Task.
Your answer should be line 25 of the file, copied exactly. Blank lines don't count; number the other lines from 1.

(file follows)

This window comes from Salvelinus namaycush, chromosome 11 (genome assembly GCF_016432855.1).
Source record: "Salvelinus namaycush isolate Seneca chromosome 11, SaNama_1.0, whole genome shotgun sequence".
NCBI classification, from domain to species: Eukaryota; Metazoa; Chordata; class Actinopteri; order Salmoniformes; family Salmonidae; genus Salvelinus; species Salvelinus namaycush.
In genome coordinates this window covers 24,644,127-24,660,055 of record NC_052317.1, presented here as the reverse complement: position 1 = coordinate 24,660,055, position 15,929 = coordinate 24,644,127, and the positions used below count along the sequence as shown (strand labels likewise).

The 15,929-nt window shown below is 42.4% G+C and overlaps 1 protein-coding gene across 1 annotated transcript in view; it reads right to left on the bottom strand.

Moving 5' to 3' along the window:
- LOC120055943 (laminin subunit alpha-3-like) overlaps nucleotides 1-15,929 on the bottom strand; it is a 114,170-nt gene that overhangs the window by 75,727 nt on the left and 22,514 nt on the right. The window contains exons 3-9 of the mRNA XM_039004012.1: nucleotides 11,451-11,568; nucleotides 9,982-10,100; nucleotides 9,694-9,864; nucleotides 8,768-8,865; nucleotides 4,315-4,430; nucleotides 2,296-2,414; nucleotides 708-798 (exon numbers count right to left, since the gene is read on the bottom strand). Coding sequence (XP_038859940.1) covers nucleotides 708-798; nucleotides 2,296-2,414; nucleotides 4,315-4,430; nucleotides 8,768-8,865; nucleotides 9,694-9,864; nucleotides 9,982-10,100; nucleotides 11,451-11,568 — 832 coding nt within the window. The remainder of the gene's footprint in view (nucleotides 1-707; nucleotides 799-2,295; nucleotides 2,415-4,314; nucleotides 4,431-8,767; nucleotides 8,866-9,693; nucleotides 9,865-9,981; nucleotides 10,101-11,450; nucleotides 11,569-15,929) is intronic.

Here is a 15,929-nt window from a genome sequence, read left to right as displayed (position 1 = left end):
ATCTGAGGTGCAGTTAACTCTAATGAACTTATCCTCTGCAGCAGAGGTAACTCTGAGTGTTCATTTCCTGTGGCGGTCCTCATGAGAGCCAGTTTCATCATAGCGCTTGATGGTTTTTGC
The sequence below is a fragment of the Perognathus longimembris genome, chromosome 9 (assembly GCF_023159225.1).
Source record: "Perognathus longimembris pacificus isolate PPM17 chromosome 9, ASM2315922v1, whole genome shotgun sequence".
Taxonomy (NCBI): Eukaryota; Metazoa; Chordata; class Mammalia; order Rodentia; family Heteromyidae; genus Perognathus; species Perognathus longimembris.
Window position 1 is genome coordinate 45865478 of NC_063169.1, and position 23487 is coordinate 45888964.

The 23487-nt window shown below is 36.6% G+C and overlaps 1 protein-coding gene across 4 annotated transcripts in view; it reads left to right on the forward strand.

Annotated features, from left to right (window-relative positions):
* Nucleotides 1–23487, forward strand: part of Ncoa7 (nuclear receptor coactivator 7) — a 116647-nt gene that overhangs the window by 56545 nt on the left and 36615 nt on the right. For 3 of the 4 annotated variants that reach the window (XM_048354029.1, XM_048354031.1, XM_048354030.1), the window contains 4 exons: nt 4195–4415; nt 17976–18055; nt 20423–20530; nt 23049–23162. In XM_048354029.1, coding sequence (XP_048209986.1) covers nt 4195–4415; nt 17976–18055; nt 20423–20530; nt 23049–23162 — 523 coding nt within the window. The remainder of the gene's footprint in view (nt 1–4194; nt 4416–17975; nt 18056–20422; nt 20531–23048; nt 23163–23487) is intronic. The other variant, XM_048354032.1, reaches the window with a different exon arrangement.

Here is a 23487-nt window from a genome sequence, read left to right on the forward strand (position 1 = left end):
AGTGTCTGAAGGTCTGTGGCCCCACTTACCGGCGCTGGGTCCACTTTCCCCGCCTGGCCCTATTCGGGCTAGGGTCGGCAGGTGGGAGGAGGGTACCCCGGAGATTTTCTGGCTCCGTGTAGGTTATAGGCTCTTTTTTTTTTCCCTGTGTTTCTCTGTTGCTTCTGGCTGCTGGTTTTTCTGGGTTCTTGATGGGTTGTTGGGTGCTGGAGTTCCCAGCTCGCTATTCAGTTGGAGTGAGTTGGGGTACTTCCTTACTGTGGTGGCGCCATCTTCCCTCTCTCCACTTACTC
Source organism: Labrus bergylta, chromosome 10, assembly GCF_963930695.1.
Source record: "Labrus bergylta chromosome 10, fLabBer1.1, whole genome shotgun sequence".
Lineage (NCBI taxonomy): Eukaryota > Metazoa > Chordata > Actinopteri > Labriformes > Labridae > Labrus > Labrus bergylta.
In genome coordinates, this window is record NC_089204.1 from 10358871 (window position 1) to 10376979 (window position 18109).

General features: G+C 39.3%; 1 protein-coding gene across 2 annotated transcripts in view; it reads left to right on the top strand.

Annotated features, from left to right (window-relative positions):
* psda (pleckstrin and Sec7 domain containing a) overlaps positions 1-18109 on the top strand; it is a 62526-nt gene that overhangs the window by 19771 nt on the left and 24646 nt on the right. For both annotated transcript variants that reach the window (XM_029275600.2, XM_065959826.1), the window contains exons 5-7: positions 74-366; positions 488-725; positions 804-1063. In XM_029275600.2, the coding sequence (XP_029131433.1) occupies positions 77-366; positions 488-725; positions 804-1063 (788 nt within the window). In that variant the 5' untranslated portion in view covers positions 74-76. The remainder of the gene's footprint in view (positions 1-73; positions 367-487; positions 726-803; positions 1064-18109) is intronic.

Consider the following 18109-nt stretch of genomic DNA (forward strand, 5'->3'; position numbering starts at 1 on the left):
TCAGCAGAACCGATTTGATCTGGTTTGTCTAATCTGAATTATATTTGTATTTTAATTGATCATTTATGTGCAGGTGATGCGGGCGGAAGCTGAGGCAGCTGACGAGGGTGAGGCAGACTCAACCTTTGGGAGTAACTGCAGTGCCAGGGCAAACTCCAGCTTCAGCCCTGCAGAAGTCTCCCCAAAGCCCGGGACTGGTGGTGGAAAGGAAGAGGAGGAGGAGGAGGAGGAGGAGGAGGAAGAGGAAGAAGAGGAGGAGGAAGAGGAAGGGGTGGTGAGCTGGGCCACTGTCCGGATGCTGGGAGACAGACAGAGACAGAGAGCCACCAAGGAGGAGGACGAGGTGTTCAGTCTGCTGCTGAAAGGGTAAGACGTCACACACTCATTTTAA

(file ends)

* psda (pleckstrin and Sec7 domain containing a) overlaps positions 1-18109 on the top strand; it is a 62526-nt gene that overhangs the window by 19771 nt on the left and 24646 nt on the right. For both annotated transcript variants that reach the window (XM_029275600.2, XM_065959826.1), the window contains exons 5-7: positions 74-366; positions 488-725; positions 804-1063. In XM_029275600.2, the coding sequence (XP_029131433.1) occupies positions 77-366; positions 488-725; positions 804-1063 (788 nt within the window). In that variant the 5' untranslated portion in view covers positions 74-76. The remainder of the gene's footprint in view (positions 1-73; positions 367-487; positions 726-803; positions 1064-18109) is intronic.